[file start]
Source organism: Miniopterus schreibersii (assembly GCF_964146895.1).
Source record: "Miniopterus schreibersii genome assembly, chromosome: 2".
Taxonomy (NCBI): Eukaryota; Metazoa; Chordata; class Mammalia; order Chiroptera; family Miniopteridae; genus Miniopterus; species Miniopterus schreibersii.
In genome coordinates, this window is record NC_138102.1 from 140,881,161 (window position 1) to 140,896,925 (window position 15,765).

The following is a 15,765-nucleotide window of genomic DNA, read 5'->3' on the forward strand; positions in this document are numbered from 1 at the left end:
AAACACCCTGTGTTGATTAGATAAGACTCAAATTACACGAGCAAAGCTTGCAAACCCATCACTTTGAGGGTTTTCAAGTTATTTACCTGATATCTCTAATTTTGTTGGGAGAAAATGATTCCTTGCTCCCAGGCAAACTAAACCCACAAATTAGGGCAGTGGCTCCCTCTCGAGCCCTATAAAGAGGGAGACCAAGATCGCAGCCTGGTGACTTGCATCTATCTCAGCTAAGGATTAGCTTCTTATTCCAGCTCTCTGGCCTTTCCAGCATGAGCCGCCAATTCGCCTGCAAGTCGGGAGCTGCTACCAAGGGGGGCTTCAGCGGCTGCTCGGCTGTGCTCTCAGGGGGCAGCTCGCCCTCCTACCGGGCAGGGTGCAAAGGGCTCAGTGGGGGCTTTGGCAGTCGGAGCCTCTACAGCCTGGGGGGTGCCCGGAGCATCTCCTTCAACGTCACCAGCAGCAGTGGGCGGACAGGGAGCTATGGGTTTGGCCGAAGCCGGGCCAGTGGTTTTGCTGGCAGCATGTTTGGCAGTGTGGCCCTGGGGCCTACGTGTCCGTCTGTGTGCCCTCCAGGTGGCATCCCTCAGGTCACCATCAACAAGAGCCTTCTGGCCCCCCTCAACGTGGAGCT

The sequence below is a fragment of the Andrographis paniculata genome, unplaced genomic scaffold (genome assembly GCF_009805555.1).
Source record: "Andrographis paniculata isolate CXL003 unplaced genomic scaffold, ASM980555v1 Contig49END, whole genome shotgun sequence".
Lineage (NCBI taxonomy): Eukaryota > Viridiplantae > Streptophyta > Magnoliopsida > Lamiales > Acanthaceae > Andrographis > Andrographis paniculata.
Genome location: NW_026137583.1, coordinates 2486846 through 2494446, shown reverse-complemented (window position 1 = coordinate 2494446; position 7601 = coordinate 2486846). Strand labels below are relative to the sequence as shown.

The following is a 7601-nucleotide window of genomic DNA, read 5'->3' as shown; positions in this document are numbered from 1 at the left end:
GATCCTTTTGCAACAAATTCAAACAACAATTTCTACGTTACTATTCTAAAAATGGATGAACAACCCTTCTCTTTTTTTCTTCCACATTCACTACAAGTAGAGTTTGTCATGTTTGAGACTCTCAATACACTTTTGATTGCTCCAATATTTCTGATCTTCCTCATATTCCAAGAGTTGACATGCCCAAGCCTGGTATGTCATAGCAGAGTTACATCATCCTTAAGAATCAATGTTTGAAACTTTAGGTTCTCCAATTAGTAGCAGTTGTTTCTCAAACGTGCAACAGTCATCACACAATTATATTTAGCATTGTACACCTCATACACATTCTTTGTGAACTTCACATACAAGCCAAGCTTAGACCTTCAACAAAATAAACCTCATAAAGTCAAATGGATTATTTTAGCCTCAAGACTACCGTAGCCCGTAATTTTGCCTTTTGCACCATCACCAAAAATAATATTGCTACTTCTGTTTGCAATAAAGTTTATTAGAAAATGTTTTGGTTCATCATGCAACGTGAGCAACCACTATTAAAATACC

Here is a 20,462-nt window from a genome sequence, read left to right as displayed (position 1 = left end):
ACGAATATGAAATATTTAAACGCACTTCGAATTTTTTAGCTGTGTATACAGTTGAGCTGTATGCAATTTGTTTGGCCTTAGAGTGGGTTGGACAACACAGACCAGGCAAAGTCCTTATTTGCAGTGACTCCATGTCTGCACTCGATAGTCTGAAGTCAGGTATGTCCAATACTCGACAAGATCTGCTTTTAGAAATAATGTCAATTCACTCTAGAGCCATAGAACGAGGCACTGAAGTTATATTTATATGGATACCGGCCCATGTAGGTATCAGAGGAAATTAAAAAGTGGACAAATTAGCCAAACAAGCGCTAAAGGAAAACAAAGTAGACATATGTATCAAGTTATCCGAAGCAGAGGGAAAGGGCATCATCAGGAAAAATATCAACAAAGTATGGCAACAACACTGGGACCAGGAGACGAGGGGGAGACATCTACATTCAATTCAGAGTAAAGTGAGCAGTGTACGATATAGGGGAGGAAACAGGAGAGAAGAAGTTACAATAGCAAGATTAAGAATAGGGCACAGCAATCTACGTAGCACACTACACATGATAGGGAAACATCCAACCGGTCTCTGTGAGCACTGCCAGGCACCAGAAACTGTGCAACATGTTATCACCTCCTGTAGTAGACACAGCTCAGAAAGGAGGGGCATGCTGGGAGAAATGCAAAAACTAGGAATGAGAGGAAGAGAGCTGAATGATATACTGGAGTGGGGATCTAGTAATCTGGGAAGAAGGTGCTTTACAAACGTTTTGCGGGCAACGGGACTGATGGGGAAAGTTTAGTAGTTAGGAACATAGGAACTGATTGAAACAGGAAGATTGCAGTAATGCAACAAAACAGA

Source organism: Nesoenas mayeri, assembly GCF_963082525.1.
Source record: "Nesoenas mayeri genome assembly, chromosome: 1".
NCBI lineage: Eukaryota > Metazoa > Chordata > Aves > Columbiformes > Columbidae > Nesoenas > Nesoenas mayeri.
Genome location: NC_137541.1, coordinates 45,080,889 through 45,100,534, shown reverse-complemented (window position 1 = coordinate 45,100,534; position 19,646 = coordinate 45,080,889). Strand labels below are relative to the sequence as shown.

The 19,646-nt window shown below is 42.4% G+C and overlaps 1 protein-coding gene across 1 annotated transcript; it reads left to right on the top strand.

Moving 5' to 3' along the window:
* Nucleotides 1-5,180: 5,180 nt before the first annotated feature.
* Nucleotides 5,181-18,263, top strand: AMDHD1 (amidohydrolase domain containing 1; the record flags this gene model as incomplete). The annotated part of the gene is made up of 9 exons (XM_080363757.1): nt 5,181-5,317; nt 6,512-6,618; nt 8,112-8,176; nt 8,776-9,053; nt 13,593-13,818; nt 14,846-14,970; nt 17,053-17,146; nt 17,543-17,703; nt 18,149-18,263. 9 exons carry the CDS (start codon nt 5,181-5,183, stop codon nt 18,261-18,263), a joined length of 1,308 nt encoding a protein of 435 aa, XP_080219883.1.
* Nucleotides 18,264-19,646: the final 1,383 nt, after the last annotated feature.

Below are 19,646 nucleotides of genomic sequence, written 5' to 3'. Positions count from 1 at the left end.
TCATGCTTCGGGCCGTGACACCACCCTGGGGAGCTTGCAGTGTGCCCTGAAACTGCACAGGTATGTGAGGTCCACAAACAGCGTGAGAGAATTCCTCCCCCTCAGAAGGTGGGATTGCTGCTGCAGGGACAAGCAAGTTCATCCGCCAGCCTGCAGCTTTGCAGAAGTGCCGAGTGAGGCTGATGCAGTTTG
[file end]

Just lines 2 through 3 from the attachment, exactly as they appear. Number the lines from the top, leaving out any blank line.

Source record: "Miniopterus schreibersii genome assembly, chromosome: 2".
Taxonomy (NCBI): Eukaryota; Metazoa; Chordata; class Mammalia; order Chiroptera; family Miniopteridae; genus Miniopterus; species Miniopterus schreibersii.